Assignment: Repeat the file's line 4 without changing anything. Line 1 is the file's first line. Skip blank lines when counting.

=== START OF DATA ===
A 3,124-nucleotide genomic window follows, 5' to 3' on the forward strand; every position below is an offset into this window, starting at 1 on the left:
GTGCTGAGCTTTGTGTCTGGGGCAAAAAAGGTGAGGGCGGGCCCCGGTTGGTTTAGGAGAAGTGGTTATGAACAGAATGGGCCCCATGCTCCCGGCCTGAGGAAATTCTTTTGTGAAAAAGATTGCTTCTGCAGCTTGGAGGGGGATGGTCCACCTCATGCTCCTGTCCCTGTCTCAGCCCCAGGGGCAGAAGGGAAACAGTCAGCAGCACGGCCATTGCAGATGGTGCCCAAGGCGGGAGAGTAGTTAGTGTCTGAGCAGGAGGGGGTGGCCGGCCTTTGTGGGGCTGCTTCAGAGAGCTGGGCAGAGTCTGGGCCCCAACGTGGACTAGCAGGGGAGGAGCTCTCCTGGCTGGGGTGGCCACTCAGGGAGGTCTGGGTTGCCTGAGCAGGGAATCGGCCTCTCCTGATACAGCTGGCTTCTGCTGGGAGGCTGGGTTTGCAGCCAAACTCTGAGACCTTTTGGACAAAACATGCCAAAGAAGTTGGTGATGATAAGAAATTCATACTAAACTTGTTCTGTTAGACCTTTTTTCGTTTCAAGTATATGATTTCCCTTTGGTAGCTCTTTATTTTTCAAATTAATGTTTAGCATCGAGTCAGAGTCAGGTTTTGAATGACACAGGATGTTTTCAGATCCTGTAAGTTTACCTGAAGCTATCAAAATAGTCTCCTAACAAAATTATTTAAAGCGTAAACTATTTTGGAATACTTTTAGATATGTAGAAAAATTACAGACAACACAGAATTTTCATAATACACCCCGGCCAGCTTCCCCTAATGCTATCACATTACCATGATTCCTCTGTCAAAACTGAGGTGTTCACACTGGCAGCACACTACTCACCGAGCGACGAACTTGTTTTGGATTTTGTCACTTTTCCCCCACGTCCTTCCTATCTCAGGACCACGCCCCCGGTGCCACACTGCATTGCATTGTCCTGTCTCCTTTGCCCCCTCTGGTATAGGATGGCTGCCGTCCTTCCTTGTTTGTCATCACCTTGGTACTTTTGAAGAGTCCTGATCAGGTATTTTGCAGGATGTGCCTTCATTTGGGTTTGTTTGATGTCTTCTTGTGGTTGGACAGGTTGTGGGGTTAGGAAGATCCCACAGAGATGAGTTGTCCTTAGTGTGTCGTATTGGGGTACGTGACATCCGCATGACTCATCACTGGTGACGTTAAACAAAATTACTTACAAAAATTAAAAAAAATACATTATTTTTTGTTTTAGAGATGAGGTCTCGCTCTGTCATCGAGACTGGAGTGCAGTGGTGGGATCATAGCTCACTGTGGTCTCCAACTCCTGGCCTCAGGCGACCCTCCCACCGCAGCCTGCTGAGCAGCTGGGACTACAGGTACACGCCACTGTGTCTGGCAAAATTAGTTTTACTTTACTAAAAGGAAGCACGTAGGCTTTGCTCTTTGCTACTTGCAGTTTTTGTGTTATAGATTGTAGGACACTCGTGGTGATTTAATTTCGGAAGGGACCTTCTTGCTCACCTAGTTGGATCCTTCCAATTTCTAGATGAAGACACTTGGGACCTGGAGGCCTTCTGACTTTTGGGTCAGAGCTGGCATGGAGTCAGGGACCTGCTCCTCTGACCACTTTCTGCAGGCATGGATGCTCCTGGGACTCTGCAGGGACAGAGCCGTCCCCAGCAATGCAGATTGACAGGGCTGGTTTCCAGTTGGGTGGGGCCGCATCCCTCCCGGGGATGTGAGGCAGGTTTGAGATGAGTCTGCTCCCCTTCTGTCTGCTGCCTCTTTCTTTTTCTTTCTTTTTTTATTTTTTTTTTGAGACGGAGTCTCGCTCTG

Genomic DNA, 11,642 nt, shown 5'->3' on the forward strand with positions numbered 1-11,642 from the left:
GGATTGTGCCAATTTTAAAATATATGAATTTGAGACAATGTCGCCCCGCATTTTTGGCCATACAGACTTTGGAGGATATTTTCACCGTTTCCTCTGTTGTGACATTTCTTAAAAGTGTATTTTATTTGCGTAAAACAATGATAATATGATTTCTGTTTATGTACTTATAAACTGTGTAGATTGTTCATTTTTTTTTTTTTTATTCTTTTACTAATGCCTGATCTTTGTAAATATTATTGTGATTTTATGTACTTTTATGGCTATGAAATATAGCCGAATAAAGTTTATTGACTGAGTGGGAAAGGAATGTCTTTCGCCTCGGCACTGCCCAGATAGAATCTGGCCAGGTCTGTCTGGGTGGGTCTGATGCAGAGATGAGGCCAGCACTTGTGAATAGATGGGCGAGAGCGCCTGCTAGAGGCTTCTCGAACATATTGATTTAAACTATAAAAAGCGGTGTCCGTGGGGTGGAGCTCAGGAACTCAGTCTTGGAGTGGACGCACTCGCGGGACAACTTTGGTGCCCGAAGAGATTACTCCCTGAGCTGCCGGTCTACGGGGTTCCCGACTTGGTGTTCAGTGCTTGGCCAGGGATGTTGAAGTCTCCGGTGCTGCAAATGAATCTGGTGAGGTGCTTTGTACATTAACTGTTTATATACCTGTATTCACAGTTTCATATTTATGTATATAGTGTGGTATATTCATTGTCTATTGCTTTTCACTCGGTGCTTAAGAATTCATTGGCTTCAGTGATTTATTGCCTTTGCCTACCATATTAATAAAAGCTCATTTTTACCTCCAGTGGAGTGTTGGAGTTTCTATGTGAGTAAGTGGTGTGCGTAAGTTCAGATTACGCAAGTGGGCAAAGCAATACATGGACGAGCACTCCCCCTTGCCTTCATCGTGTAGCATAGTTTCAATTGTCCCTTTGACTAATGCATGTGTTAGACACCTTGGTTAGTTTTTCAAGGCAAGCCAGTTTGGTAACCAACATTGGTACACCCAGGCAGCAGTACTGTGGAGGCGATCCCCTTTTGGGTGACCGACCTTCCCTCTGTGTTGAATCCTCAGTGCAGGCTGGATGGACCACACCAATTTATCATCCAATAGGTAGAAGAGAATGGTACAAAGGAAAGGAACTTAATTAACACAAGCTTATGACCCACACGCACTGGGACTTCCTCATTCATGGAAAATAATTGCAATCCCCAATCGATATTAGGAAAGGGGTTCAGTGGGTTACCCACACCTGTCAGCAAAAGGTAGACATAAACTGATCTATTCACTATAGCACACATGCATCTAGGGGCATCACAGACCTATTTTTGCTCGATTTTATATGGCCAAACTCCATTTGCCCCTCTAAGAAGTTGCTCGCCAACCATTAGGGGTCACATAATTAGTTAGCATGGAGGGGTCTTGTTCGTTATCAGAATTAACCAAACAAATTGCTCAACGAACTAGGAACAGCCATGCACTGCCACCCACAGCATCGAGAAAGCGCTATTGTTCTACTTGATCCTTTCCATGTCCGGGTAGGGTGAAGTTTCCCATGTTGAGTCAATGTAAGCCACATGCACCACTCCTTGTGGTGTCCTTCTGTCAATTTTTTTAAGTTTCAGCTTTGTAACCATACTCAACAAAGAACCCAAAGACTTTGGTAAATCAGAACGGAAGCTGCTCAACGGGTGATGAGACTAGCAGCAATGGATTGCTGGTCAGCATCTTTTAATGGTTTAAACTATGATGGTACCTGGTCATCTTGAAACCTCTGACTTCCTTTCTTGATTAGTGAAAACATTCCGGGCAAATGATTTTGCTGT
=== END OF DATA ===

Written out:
GGATTGTGCCAATTTTAAAATATATGAATTTGAGACAATGTCGCCCCGCATTTTTGGCCATACAGACTTTGGAGGATATTTTCACCGTTTCCTCTGTTGTGACATTTCTTAAAAGTGTATTTTATTTGCGTAAAACAATGATAATATGATTTCTGTTTATGTACTTATAAACTGTGTAGATTGTTCATTTTTTTTTTTTTTATTCTTTTACTAATGCCTGATCTTTGTAAATATTATTGTGATTTTATGTACTTTTATGGCTATGAAATATAGCCGAATAAAGTTTATTGACTGAGTGGGAAAGGAATGTCTTTCGCCTCGGCACTGCCCAGATAGAATCTGGCCAGGTCTGTCTGGGTGGGTCTGATGCAGAGATGAGGCCAGCACTTGTGAATAGATGGGCGAGAGCGCCTGCTAGAGGCTTCTCGAACATATTGATTTAAACTATAAAAAGCGGTGTCCGTGGGGTGGAGCTCAGGAACTCAGTCTTGGAGTGGACGCACTCGCGGGACAACTTTGGTGCCCGAAGAGATTACTCCCTGAGCTGCCGGTCTACGGGGTTCCCGACTTGGTGTTCAGTGCTTGGCCAGGGATGTTGAAGTCTCCGGTGCTGCAAATGAATCTGGTGAGGTGCTTTGTACATTAACTGTTTATATACCTGTATTCACAGTTTCATATTTATGTATATAGTGTGGTATATTCATTGTCTATTGCTTTTCACTCGGTGCTTAAGAATTCATTGGCTTCAGTGATTTATTGCCTTTGCCTACCATATTAATAAAAGCTCATTTTTACCTCCAGTGGAGTGTTGGAGTTTCTATGTGAGTAAGTGGTGTGCGTAAGTTCAGATTACGCAAGTGGGCAAAGCAATACATGGACGAGCACTCCCCCTTGCCTTCATCGTGTAGCATAGTTTCAATTGTCCCTTTGACTAATGCATGTGTTAGACACCTTGGTTAGTTTTTCAAGGCAAGCCAGTTTGGTAACCAACATTGGTACACCCAGGCAGCAGTACTGTGGAGGCGATCCCCTTTTGGGTGACCGACCTTCCCTCTGTGTTGAATCCTCAGTGCAGGCTGGATGGACCACACCAATTTATCATCCAATAGGTAGAAGAGAATGGTACAAAGGAAAGGAACTTAATTAACACAAGCTTATGACCCACACGCACTGGGACTTCCTCATTCATGGAAAATAATTGCAATCCCCAATCGATATTAGGAAAGGGGTTCAGTGGGTTACCCACACCTGTCAGCAAAAGGTAGACATAAACTGATCTATTCACTATAGCACACATGCATCTAGGGGCATCACAGACCTATTTTTGCTCGATTTTATATGGCCAAACTCCATTTGCCCCTCTAAGAAGTTGCTCGCCAACCATTAGGGGTCACATAATTAGTTAGCATGGAGGGGTCTTGTTCGTTATCAGAATTAACCAAACAAATTGCTCAACGAACTAGGAACAGCCATGCACTGCCACCCACAGCATCGAGAAAGCGCTATTGTTCTACTTGATCCTTTCCATGTCCGGGTAGGGTGAAGTTTCCCATGTTGAGTCAATGTAAGCCACATGCACCACTCCTTGTGGTGTCCTTCTGTCAATTTTTTTAAGTTTCAGCTTTGTAACCATACTCAACAAAGAACCCAAAGACTTTGGTAAATCAGAACGGAAGCTGCTCAACGGGTGATGAGACTAGCAGCAATGGATTGCTGGTCAGCATCTTTTAATGGTTTAAACTATGATGGTACCTGGTCATCTTGAAACCTCTGACTTCCTTTCTTGATTAGTGAAAACATTCCGGGCAAATGATTTTGCTGT